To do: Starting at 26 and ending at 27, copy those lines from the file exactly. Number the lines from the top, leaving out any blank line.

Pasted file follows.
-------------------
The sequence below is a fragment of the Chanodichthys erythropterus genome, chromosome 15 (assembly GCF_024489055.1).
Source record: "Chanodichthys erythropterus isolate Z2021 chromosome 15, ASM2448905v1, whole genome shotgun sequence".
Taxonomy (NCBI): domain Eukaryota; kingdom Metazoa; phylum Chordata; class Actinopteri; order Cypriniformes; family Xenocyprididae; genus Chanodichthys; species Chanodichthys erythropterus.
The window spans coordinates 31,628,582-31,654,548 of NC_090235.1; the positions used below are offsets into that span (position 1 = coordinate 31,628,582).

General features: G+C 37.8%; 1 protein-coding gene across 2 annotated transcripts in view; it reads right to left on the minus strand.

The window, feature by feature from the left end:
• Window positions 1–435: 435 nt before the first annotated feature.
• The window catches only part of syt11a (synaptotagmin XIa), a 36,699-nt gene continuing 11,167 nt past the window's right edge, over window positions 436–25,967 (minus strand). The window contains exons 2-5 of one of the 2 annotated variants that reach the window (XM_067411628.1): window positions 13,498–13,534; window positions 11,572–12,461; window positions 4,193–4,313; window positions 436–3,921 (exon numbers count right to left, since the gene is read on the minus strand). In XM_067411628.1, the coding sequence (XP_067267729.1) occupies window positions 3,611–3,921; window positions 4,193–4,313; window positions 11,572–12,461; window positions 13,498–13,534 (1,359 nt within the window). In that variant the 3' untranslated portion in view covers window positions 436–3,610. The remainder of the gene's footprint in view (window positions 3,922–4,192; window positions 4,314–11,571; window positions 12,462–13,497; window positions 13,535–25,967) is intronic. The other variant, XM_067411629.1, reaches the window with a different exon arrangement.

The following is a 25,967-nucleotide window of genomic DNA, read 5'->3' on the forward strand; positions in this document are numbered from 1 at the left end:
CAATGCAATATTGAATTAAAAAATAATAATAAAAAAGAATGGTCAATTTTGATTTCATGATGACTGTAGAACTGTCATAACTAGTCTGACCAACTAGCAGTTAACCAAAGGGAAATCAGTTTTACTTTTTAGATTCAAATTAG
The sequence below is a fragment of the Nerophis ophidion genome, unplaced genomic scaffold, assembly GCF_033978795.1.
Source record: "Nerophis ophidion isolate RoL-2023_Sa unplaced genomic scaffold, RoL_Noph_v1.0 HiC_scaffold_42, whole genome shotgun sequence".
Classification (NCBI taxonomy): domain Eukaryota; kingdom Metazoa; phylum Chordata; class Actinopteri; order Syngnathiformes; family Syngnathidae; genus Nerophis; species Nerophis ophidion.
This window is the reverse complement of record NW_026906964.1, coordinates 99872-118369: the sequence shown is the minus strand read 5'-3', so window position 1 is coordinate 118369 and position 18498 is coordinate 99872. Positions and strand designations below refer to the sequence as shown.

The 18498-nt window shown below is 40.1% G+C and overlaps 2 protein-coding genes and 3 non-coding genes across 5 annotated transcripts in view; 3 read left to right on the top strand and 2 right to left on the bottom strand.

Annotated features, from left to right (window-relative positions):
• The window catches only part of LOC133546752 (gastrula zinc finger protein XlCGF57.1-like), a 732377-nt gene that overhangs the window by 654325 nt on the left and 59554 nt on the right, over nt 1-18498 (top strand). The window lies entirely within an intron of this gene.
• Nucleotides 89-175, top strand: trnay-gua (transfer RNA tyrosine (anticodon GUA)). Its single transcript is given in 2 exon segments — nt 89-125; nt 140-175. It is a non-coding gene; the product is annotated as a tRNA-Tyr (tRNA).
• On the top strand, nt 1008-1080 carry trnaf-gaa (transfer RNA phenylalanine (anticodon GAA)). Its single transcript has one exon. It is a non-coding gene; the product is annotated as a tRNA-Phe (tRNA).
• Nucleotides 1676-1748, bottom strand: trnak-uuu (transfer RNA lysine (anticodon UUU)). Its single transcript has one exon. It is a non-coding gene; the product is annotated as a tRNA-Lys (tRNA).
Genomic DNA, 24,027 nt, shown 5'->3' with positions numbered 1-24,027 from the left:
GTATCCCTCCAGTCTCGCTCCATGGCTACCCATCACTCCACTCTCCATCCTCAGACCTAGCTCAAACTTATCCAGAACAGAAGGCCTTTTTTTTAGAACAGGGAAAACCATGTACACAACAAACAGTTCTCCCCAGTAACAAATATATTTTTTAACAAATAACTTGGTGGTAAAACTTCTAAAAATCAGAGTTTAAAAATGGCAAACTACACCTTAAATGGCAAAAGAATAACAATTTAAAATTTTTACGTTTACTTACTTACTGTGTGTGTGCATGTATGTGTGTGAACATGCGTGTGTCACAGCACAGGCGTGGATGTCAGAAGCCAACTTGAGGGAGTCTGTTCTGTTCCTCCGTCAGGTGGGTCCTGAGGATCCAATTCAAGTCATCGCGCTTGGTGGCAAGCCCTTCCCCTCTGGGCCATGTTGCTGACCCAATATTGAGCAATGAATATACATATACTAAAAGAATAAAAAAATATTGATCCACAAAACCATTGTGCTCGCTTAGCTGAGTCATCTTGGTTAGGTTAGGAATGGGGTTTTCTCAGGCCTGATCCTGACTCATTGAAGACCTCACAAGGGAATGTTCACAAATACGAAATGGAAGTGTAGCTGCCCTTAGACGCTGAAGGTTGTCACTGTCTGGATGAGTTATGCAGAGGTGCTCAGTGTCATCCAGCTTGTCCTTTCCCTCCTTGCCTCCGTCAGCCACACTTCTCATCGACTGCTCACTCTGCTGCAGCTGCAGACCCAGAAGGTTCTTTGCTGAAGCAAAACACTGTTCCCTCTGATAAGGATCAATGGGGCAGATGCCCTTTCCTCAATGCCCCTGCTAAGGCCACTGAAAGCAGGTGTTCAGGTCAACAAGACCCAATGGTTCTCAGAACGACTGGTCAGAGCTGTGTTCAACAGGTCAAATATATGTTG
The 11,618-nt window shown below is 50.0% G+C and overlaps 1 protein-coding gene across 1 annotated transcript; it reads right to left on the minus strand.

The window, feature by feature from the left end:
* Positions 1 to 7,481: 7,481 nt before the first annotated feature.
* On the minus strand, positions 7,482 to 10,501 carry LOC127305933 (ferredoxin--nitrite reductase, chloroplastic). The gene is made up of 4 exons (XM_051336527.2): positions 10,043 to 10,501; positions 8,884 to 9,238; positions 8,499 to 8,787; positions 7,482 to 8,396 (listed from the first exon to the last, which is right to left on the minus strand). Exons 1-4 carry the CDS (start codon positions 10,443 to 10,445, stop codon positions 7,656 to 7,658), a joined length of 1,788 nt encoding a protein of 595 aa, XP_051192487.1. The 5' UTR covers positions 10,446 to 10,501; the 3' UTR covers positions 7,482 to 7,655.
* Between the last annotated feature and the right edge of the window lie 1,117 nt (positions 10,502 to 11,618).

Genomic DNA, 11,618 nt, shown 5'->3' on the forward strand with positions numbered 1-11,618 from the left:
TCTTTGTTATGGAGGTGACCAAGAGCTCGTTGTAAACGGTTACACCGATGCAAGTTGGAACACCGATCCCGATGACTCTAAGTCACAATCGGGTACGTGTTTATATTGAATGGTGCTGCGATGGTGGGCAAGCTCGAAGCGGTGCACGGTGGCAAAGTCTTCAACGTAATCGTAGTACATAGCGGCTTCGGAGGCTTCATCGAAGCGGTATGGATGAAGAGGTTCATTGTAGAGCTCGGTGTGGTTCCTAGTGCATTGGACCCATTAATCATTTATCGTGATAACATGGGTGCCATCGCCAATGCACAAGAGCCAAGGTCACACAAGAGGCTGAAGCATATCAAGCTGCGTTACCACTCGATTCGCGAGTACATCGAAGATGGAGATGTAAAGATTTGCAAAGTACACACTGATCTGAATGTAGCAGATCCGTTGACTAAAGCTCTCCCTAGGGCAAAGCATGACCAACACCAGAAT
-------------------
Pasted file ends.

* On the minus strand, positions 7,482 to 10,501 carry LOC127305933 (ferredoxin--nitrite reductase, chloroplastic). The gene is made up of 4 exons (XM_051336527.2): positions 10,043 to 10,501; positions 8,884 to 9,238; positions 8,499 to 8,787; positions 7,482 to 8,396 (listed from the first exon to the last, which is right to left on the minus strand). Exons 1-4 carry the CDS (start codon positions 10,443 to 10,445, stop codon positions 7,656 to 7,658), a joined length of 1,788 nt encoding a protein of 595 aa, XP_051192487.1. The 5' UTR covers positions 10,446 to 10,501; the 3' UTR covers positions 7,482 to 7,655.
* Between the last annotated feature and the right edge of the window lie 1,117 nt (positions 10,502 to 11,618).